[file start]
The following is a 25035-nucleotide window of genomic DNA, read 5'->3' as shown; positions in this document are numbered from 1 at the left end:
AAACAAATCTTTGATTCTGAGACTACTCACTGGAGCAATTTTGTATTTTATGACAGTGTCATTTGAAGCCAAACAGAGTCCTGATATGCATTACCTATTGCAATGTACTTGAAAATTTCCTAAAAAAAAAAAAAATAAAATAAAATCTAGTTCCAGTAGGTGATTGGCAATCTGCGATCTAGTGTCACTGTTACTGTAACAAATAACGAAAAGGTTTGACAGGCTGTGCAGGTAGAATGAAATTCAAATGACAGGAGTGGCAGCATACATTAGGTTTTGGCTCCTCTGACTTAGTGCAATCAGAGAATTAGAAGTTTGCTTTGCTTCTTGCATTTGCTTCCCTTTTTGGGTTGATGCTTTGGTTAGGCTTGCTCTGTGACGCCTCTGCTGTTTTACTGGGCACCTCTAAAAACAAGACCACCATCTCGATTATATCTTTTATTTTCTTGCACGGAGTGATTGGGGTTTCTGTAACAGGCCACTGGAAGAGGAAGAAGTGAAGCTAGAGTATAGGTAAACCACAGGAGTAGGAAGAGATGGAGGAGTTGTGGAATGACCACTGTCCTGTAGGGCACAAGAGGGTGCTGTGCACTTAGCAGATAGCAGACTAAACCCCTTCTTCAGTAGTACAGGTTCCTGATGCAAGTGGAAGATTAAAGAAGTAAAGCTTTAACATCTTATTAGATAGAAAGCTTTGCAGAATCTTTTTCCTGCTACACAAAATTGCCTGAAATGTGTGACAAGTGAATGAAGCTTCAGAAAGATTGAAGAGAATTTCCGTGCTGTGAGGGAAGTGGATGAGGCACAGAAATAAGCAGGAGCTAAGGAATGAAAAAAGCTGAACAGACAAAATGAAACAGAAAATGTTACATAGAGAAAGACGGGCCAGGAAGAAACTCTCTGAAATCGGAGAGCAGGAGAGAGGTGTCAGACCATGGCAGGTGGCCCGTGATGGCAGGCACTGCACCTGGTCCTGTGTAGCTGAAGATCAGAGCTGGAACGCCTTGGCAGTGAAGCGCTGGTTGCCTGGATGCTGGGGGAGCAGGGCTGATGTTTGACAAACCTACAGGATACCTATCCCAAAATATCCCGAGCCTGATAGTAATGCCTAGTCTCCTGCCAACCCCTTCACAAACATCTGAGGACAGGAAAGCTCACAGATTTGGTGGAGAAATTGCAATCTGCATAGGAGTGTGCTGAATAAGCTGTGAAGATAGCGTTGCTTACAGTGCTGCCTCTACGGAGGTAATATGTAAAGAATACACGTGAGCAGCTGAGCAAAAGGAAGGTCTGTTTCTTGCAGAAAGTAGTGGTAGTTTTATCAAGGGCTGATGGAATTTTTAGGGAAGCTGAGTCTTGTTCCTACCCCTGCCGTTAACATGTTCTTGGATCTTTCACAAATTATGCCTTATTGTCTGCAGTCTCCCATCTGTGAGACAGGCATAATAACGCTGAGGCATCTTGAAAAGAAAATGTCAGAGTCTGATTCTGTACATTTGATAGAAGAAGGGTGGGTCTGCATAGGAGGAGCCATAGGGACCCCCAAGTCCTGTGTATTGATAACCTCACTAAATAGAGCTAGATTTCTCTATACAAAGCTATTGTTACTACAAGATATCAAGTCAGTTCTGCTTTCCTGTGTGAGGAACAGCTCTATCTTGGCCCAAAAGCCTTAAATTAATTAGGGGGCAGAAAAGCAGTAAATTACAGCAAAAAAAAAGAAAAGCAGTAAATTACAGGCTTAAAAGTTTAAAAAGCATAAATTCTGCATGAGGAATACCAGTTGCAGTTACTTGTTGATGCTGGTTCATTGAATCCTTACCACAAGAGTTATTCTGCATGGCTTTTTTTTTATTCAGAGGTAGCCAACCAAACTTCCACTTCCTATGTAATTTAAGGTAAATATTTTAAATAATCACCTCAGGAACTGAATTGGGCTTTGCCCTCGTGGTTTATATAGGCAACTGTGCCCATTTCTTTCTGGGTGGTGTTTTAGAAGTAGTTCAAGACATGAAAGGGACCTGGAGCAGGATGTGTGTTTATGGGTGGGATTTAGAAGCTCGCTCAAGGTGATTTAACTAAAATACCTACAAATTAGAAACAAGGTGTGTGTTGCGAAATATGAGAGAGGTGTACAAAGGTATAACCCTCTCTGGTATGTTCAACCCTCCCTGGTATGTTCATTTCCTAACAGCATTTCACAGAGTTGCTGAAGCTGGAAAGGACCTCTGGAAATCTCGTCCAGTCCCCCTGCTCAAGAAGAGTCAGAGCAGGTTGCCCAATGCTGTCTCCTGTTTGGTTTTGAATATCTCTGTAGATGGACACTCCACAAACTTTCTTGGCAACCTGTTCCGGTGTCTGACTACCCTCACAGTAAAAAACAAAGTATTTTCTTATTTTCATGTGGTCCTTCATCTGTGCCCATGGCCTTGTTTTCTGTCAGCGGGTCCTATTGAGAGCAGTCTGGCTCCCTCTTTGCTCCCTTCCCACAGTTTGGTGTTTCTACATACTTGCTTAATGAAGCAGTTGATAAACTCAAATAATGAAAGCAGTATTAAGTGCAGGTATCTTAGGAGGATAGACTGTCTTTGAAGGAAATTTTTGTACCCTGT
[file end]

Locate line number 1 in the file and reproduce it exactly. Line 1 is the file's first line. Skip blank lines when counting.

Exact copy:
The following is a 25035-nucleotide window of genomic DNA, read 5'->3' as shown; positions in this document are numbered from 1 at the left end: